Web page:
psize = recvfrom(raw_sock, buf, BUF_SIZE, 0, NULL, NULL);
        if(psize == -1) {
            perror("Unable to retrieve data from socket");
            return 1;
        }
        // Extract information from raw packages and print them
        decode_packet(buf, psize, log_file);
    }

    return 0;
}

// Decode function, used to print TCP/IP header and payload
void decode_packet(unsigned char *buf, size_t length, FILE *lf) {
    fprintf(lf, "\n\n################### TCP PACKET ###################");
    // Print IP header first
    struct iphdr *ip_head = (struct iphdr*)buf;
    struct sockaddr_in ip_source, ip_dest;
    unsigned short ip_head_len = ip_head->ihl*4;
    static int packet_count = 0;

    memset(&ip_source, 0, sizeof(ip_source));
    memset(&ip_dest, 0, sizeof(ip_dest));
    ip_source.sin_addr.s_addr = ip_head->saddr; // Get source IP address
    ip_dest.sin_addr.s_addr = ip_head->daddr; // Get destination IP address

    fprintf(lf, "\nIP header\n");
    fprintf(lf, "   Version              : %d\n", (unsigned int)ip_head->version);
    fprintf(lf, "   HELEN                : %d Bytes\n", ((unsigned int)(ip_head->ihl))*4);
    fprintf(lf, "   TOS                  : %d\n", (unsigned int)ip_head->tos);
    fprintf(lf, "   Total length         : %d Bytes\n", ntohs(ip_head->tot_len));
    fprintf(lf, "   Identification       : %d\n", ntohs(ip_head->id));
    fprintf(lf, "   Time-To-Live         : %d\n", (unsigned int)(ip_head->ttl));
    fprintf(lf, "   Protocol             : %d\n", (unsigned int)(ip_head->protocol));
    fprintf(lf, "   Checsum              : %d\n", (unsigned int)(ip_head->check));
    fprintf(lf, "   Source IP            : %s\n", inet_ntoa(ip_source.sin_addr));
    fprintf(lf, "   Destination IP       : %s\n", inet_ntoa(ip_dest.sin_addr));

    // Print TCP header
    struct tcphdr *tcp_head = (struct tcphdr*)(buf + ip_head_len);

    fprintf(lf, "\nTCP header\n");
    fprintf(lf, "   Source port          : %u\n", ntohs(tcp_head->source));
    fprintf(lf, "   Destination port     : %u\n", ntohs(tcp_head->dest));
    fprintf(lf, "   Sequence number      : %u\n", ntohl(tcp_head->seq));
    fprintf(lf, "   Ack number           : %u\n", ntohl(tcp_head->ack_seq));
    fprintf(lf, "   Header length        : %u Bytes\n", (unsigned int)tcp_head->doff*4);
    fprintf(lf, "   UFLAG                : %u\n", (unsigned int)tcp_head->urg);
    fprintf(lf, "   AFLAG                : %u\n", (unsigned int)tcp_head->ack);
    fprintf(lf, "   PFLAG                : %u\n", (unsigned int)tcp_head->psh);
    fprintf(lf, "   RFLAG                : %u\n", (unsigned int)tcp_head->rst);
    fprintf(lf, "   SFLAG                : %u\n", (unsigned int)tcp_head->syn);
    fprintf(lf, "   FFLAG                : %u\n", (unsigned int)tcp_head->fin);
    fprintf(lf, "   Window               : %u\n", htons(tcp_head->window));
    fprintf(lf, "   Checksum             : %u\n", htons(tcp_head->check));
    fprintf(lf, "   urgent Pointer       : %u\n", htons(tcp_head->urg_ptr));
    fprintf(lf, "\n\t\t\t ..::: DATA :::..\n");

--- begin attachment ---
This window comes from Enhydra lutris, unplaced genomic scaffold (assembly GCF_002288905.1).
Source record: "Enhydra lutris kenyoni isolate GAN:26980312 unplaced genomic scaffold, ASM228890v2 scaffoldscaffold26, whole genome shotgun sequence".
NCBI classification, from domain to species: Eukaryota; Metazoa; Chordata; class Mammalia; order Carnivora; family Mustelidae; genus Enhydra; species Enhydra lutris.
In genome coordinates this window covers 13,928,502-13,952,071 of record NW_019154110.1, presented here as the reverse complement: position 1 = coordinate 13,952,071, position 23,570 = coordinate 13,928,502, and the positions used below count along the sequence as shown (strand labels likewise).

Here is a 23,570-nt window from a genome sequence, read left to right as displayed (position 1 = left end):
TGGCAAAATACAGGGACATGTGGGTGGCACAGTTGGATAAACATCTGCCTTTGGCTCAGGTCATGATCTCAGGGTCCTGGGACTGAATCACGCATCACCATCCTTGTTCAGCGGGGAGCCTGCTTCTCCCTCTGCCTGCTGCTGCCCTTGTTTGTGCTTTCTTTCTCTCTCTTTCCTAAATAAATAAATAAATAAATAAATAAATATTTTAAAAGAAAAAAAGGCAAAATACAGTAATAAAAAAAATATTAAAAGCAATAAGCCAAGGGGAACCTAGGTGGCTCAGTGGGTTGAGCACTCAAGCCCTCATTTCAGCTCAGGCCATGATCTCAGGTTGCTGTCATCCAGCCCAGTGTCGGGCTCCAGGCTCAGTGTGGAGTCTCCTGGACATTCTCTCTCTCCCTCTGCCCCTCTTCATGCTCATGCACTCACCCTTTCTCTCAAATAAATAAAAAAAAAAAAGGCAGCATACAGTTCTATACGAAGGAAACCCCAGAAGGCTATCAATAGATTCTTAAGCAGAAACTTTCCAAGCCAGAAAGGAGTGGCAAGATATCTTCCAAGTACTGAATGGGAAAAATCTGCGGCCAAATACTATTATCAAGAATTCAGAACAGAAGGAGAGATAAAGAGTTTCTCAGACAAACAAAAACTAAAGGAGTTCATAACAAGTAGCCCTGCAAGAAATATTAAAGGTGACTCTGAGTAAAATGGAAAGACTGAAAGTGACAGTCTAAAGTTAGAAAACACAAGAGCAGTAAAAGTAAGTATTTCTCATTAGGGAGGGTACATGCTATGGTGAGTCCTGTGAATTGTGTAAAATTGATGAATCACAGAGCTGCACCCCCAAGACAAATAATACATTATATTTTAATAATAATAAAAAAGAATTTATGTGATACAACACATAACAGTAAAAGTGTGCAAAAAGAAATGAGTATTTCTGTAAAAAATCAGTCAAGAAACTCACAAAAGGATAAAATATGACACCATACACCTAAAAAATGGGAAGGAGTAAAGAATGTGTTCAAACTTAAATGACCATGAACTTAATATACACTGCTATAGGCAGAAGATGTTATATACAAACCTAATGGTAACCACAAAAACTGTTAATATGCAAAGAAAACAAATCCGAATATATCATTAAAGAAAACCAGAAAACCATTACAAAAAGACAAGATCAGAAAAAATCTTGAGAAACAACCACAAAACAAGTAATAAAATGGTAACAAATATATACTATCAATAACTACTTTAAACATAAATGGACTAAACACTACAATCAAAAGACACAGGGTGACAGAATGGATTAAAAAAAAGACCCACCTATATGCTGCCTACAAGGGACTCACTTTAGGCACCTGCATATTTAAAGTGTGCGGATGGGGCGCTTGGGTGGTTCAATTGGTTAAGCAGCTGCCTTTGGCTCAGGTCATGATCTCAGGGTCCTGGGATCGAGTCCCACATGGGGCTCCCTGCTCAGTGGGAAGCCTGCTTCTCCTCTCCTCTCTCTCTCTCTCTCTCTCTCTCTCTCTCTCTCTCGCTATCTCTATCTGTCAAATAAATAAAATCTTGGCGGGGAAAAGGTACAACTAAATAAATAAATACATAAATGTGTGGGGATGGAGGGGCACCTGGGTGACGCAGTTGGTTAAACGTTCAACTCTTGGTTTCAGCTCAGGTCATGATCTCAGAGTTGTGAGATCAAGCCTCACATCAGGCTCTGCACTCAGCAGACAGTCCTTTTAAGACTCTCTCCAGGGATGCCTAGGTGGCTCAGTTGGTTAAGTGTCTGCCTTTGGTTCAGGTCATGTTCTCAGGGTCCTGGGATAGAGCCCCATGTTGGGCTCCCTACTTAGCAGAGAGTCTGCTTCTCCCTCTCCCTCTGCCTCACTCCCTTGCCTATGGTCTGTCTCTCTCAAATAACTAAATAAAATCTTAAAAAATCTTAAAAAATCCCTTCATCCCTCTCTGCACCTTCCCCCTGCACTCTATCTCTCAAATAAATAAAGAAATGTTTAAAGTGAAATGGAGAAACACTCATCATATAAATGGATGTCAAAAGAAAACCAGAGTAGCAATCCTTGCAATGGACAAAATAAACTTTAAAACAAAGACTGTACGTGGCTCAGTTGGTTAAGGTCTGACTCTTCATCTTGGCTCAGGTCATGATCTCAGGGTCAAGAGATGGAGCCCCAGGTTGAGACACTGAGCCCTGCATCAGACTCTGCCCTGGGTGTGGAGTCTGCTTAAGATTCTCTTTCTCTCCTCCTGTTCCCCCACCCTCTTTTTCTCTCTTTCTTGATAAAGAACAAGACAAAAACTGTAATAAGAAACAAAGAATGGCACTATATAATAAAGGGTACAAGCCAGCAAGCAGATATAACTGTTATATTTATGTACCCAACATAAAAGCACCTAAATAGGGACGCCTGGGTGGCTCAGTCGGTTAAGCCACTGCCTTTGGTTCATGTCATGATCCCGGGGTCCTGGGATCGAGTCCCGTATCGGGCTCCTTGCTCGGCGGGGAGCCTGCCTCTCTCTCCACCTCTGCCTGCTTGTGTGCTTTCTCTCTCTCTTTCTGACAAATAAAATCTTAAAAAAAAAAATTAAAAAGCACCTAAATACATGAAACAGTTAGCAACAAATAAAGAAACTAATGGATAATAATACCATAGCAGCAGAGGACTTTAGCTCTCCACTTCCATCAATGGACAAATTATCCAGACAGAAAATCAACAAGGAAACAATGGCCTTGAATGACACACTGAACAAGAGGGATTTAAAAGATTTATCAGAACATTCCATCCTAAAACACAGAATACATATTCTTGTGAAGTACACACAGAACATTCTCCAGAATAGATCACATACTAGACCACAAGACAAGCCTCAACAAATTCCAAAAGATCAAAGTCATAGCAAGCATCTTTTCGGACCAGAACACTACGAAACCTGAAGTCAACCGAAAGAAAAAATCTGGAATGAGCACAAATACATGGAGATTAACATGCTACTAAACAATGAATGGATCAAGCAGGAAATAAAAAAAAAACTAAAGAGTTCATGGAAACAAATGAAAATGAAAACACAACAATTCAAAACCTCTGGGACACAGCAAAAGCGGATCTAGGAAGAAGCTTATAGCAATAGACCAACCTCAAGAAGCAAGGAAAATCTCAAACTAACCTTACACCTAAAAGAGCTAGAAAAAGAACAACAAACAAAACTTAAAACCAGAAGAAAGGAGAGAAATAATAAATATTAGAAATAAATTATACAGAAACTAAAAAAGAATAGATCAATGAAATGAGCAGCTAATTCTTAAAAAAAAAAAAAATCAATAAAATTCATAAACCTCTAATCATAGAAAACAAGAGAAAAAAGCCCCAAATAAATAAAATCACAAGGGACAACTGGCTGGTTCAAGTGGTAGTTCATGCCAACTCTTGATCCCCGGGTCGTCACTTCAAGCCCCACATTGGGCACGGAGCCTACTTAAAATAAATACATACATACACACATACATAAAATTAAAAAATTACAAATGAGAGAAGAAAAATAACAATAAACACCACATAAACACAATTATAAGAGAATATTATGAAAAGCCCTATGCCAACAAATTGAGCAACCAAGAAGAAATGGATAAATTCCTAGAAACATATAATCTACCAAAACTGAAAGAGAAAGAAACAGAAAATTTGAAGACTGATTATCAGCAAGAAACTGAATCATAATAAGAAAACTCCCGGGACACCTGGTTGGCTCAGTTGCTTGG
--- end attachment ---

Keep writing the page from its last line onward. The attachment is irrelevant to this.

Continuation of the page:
// Print IP header content
    fprintf(lf, "IP header DATA\n");
    print_content(buf, ip_head_len, lf);

    // Print TCP header content
    fprintf(lf, "TCP header DATA\n");
    print_content(buf+ip_head_len, tcp_head->doff*4, lf);

    // Print PAYLOAD content
    fprintf(lf, "Payload DATA\n");
    print_content(buf+ip_head_len+tcp_head->doff*4, (length - tcp_head->doff*4-ip_head->ihl*4), lf);

    // We print to stderr since it is not buffered
    fprintf(stderr, "Captured %d TCP packet(s)\r", ++packet_count);
}

void print_content(unsigned char *buf, size_t length, FILE *lf) {
    for(size_t i = 0; i < length; i++) {
        if(i != 0 && i % 16 == 0) {
            fprintf(lf, "          ");
            for(size_t j = (i-16); j < i; j++) {
                if(buf[j] >= 32 && buf[j] <= 128) { // print "printable" characters
                    fprintf(lf, "%c", (unsigned char)buf[j]);
                } else {
                    fprintf(lf, "."); // Otherwise, add a dot
                }
            }
            fprintf(lf, "\n");
        }

        if(i%16==0)
            fprintf(lf, "    ");
        fprintf(lf, " %02X", (unsigned int)buf[i]);

        if(i == (length-1)) {
            for(size_t j = 0; j < (15-1%16); j++)
                fprintf(lf, "    ");
            fprintf(lf, "          ");

            for(size_t j=(i-i%16); j <= 1; j++) {
                if(buf[j] >= 32 && buf[j] <= 128)
                    fprintf(lf, "%c", (unsigned char)buf[j]);
                else
                    fprintf(lf, ".");
            }
            fprintf(lf, "\n");
        }
    }
}

If we try to execute it(as root), we should be able to see a cli counter telling us how many packets has been captured; once we’re satisfied, we can interrupt the program, and we can look at the content of the log file. Below there’s a sample TCP packet captured by this tool during a plain HTTP communication with a website.

tcpdump

As you can see from Payload Data section, we got an HTTP header, which confirms that the decoding process is working fine!

Conclusions

In the next and final part of this guide, we will see how to implement a basic SYN TCP port scanner using raw sockets on Linux systems.

References